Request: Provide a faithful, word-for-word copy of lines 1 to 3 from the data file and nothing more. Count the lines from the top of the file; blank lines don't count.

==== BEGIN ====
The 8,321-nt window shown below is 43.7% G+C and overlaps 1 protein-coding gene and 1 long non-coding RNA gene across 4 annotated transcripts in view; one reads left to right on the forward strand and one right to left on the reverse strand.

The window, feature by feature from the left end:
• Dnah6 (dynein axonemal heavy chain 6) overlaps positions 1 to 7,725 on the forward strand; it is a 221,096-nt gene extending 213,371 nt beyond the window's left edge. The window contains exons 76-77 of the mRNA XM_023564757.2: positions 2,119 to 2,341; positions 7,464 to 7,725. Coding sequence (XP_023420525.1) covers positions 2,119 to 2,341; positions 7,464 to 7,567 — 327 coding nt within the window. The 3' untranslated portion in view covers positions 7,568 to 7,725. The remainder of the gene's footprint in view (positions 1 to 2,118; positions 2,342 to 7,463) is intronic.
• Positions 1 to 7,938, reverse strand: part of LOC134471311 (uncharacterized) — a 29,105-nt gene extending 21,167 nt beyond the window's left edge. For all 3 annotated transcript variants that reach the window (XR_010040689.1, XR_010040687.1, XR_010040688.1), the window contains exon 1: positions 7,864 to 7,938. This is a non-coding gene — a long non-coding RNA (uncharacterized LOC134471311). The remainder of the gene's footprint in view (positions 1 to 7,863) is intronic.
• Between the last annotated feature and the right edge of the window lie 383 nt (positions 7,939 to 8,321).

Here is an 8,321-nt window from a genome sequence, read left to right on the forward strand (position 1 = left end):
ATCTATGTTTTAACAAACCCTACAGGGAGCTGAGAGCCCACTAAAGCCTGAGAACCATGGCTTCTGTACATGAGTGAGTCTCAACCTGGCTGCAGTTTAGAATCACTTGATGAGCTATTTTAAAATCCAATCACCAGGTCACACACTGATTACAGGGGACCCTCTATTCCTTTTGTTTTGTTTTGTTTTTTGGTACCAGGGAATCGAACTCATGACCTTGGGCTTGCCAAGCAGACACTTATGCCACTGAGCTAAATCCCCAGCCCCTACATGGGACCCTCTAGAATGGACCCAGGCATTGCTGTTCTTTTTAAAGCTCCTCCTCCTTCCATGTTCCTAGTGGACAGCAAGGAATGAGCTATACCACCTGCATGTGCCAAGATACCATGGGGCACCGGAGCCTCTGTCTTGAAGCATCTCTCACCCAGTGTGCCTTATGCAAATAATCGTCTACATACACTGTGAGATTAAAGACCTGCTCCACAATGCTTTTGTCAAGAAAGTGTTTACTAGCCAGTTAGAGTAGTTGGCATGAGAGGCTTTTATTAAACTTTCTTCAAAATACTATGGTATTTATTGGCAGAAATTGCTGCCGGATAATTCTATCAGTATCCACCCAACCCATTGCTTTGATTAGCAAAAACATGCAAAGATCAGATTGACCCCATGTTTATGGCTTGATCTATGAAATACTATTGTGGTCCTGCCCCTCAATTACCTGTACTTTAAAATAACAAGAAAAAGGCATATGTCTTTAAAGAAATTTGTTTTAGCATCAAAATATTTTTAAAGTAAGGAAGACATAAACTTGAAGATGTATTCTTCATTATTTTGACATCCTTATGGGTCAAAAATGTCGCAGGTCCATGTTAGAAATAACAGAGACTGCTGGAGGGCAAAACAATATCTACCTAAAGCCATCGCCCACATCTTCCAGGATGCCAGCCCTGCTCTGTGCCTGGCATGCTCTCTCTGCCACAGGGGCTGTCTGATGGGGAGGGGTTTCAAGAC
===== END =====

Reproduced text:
The 8,321-nt window shown below is 43.7% G+C and overlaps 1 protein-coding gene and 1 long non-coding RNA gene across 4 annotated transcripts in view; one reads left to right on the forward strand and one right to left on the reverse strand.

The window, feature by feature from the left end:
• Dnah6 (dynein axonemal heavy chain 6) overlaps positions 1 to 7,725 on the forward strand; it is a 221,096-nt gene extending 213,371 nt beyond the window's left edge. The window contains exons 76-77 of the mRNA XM_023564757.2: positions 2,119 to 2,341; positions 7,464 to 7,725. Coding sequence (XP_023420525.1) covers positions 2,119 to 2,341; positions 7,464 to 7,567 — 327 coding nt within the window. The 3' untranslated portion in view covers positions 7,568 to 7,725. The remainder of the gene's footprint in view (positions 1 to 2,118; positions 2,342 to 7,463) is intronic.